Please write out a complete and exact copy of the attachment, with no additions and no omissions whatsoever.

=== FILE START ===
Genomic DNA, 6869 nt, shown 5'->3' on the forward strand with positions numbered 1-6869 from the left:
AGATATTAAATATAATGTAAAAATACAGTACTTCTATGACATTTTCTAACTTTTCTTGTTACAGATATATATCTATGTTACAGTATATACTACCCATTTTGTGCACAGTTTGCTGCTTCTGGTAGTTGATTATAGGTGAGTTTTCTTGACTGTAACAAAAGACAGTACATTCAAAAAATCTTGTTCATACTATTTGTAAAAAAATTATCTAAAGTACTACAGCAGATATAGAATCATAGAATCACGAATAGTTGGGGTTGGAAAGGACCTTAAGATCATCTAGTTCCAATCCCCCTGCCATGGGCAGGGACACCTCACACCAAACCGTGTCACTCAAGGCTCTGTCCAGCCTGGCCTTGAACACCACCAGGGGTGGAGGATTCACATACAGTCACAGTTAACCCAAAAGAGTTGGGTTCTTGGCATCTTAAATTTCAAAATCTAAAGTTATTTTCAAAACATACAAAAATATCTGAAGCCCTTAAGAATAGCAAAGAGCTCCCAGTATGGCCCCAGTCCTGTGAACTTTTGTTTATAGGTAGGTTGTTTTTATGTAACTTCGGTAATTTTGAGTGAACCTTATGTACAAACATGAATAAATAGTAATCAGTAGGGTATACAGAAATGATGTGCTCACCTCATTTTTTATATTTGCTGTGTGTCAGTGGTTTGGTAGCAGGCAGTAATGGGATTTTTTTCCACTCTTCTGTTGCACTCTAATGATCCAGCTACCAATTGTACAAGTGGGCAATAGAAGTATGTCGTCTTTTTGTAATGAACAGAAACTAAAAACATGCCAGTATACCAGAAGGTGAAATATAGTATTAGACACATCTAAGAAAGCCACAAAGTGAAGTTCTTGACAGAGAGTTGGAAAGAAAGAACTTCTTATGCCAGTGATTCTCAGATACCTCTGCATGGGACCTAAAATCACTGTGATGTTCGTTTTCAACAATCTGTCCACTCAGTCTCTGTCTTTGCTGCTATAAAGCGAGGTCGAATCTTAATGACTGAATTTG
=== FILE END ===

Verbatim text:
Genomic DNA, 6869 nt, shown 5'->3' on the forward strand with positions numbered 1-6869 from the left:
AGATATTAAATATAATGTAAAAATACAGTACTTCTATGACATTTTCTAACTTTTCTTGTTACAGATATATATCTATGTTACAGTATATACTACCCATTTTGTGCACAGTTTGCTGCTTCTGGTAGTTGATTATAGGTGAGTTTTCTTGACTGTAACAAAAGACAGTACATTCAAAAAATCTTGTTCATACTATTTGTAAAAAAATTATCTAAAGTACTACAGCAGATATAGAATCATAGAATCACGAATAGTTGGGGTTGGAAAGGACCTTAAGATCATCTAGTTCCAATCCCCCTGCCATGGGCAGGGACACCTCACACCAAACCGTGTCACTCAAGGCTCTGTCCAGCCTGGCCTTGAACACCACCAGGGGTGGAGGATTCACATACAGTCACAGTTAACCCAAAAGAGTTGGGTTCTTGGCATCTTAAATTTCAAAATCTAAAGTTATTTTCAAAACATACAAAAATATCTGAAGCCCTTAAGAATAGCAAAGAGCTCCCAGTATGGCCCCAGTCCTGTGAACTTTTGTTTATAGGTAGGTTGTTTTTATGTAACTTCGGTAATTTTGAGTGAACCTTATGTACAAACATGAATAAATAGTAATCAGTAGGGTATACAGAAATGATGTGCTCACCTCATTTTTTATATTTGCTGTGTGTCAGTGGTTTGGTAGCAGGCAGTAATGGGATTTTTTTCCACTCTTCTGTTGCACTCTAATGATCCAGCTACCAATTGTACAAGTGGGCAATAGAAGTATGTCGTCTTTTTGTAATGAACAGAAACTAAAAACATGCCAGTATACCAGAAGGTGAAATATAGTATTAGACACATCTAAGAAAGCCACAAAGTGAAGTTCTTGACAGAGAGTTGGAAAGAAAGAACTTCTTATGCCAGTGATTCTCAGATACCTCTGCATGGGACCTAAAATCACTGTGATGTTCGTTTTCAACAATCTGTCCACTCAGTCTCTGTCTTTGCTGCTATAAAGCGAGGTCGAATCTTAATGACTGAATTTG